Queering Heteronormativity at Home in London
First, second and honorary supervisors
Dr. Barbara Penner, Dr. Ben Campkin & Dr. Andrew Gorman-Murray
This thesis offers a London-based contemporary study of sexuality at home. I draw from architectural history, theorised feminism, queer theory and human geographies of sexuality to interrogate the stability of domesticity. Highlighting everyday homemaking practices of more than 40 non-heterosexual households in London, I seek to complicate one overarching regime of power that dominates our cultural value system: heteronormativity – the idea that heterosexuality is the default sexuality to which everyone must conform or declare themselves against.
The project is a response to decades of academic research that has looked at the spatialised ways in which sexual identity unfolds in, for the most part, peripheral zones in the Western metropolis; spaces beyond the domestic realm. This thesis takes a different architectural approach; one where through interviewing 47 lesbian, gay, bisexual, transgender and queer (LGBTQ) Londoners, as well as eleven domestic tradespeople that work in these homes, agency is given to small-scale domestic interventions and everyday actions. The concept of ‘queering’ is important to the framework, which, in the context of the thesis, is understood as an on-going process that LGBTQ people are engaged in through homemaking and daily living. Although some participants may not see this as a political act, I argue otherwise and suggest queering is a form of domesticated political activism. Through mundane domestic actions the overarching structure of heteronormativity might be challenged. Important to my argument is that queering the home unfolds in various, complex and conflicting ways.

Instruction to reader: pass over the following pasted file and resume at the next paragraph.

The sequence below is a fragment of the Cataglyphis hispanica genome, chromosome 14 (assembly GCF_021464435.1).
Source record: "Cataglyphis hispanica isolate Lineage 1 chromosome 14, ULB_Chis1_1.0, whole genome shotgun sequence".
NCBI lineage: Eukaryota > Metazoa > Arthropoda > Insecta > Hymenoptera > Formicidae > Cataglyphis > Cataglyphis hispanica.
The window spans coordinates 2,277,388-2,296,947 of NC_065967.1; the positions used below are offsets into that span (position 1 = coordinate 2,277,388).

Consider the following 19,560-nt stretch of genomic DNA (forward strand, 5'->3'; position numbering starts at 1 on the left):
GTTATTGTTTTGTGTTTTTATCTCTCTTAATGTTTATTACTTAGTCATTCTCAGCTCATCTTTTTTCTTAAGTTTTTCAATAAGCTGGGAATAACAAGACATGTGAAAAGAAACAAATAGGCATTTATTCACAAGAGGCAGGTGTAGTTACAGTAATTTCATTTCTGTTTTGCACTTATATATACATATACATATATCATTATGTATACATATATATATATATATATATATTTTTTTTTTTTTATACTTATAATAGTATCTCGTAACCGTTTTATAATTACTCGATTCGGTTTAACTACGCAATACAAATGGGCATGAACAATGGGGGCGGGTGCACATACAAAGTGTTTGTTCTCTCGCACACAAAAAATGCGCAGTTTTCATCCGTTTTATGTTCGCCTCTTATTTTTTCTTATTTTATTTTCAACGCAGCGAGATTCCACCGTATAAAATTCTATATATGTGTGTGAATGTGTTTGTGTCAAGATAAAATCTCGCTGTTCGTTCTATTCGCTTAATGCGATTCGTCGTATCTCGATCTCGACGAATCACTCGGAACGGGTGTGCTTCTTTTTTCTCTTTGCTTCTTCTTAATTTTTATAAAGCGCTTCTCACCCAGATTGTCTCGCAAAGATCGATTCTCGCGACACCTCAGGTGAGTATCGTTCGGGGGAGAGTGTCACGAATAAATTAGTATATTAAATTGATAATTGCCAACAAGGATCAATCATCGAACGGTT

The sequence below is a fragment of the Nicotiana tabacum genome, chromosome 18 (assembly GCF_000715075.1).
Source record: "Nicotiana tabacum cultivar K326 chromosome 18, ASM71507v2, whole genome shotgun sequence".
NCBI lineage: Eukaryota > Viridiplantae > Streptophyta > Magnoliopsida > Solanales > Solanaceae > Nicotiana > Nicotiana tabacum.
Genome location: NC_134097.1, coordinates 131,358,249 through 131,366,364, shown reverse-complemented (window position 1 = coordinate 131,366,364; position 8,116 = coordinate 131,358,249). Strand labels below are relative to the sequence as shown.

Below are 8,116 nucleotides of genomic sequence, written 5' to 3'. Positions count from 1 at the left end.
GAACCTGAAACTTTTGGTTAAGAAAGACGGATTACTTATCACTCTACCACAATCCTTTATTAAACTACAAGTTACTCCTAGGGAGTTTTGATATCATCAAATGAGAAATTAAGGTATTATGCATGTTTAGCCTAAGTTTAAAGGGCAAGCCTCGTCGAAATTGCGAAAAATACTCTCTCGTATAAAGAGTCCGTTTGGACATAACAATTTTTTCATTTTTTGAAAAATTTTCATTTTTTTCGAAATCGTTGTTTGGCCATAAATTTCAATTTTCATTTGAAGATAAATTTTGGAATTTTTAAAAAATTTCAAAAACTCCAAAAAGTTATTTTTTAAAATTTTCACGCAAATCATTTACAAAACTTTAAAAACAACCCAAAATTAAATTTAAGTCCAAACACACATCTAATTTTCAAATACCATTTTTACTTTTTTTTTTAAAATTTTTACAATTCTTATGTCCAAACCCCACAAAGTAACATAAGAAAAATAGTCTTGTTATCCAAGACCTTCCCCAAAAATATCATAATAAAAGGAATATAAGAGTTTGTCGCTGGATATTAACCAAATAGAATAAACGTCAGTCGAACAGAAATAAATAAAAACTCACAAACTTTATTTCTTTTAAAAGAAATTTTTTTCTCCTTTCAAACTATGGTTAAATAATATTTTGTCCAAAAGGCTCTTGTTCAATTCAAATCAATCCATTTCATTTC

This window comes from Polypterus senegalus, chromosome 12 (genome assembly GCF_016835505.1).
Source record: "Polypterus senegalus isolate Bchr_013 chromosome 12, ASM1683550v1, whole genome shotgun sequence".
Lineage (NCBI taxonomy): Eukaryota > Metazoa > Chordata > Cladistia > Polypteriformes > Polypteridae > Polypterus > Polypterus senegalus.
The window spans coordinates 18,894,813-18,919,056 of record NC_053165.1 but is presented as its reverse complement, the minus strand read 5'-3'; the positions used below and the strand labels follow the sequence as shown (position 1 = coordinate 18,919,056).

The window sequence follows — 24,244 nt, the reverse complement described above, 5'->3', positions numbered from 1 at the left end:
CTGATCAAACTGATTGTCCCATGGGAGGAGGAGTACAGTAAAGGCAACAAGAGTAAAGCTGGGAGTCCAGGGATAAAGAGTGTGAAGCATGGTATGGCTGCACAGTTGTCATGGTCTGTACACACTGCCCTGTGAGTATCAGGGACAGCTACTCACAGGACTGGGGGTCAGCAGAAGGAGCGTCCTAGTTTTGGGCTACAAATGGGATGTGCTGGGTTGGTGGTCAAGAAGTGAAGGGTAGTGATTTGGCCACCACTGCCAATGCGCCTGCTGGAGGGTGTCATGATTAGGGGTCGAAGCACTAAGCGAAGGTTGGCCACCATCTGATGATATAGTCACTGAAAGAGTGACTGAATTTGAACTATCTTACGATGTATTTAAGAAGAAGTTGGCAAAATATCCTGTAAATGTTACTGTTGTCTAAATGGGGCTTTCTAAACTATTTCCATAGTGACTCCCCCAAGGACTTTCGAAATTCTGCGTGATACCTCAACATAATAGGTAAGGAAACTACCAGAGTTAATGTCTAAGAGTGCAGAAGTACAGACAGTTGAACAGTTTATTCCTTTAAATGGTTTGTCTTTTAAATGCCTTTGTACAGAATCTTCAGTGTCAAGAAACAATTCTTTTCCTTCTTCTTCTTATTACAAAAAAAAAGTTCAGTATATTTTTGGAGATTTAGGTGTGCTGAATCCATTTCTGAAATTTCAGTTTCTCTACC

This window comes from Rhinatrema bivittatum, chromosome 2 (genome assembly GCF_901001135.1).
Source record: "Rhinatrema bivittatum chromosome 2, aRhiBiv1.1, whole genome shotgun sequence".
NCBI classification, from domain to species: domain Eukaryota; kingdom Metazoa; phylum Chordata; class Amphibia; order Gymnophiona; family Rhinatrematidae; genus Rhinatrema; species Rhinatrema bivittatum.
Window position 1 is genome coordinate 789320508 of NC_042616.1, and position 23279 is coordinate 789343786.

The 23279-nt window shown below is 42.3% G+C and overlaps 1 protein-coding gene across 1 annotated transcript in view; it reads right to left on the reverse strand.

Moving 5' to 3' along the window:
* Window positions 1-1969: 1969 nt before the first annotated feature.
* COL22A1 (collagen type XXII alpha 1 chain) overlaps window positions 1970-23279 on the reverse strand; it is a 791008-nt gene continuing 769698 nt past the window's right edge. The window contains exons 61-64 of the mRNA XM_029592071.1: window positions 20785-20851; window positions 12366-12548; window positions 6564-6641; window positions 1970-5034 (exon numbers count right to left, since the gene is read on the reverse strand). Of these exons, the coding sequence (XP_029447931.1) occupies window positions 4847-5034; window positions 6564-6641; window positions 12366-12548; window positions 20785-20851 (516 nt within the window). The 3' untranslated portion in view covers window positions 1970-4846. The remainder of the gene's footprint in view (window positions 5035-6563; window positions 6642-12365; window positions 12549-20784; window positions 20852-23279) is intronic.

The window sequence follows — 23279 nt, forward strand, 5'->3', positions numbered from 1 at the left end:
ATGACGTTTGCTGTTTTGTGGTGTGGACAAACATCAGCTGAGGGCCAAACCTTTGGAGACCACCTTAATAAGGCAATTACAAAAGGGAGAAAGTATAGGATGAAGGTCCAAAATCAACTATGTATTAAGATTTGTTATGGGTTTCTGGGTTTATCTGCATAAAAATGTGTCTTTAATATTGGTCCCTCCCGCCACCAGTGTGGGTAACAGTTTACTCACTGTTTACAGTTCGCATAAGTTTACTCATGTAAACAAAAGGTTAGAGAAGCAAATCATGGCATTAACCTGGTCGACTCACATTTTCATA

The thesis seeks to provoke both queer politics and queer theory, by opening up existing approaches and remits to allow room for a domesticated method. In addition, the thesis seeks to challenge assumptions within architecture but also in the wider sense. I aim to break down stereotypes surrounding non-heterosexual homemaking practices that architectural studies and media representations problematically reproduce.
Prior to joining the Bartlett as a doctoral student, Brent Pilkey completed a Honours Bachelor of Arts, with distinction, (First Class Honours) in architectural design and art history and a Master of Arts in art history at the University of Toronto, Canada. Brent also holds a Honours Diploma in architectural technology from Fanshawe College, London, Canada. In the past Brent has worked for several years at a Canadian architectural firm. He has held various research assistant posts at the Bartlett School of Architecture and the Bartlett School of Planning. In addition he is a teaching fellow and teaching assistant on the architectural history BSc programme.
Sources of Funding:
UCL Overseas Research Scholarship
UCL Global Excellence Scholarship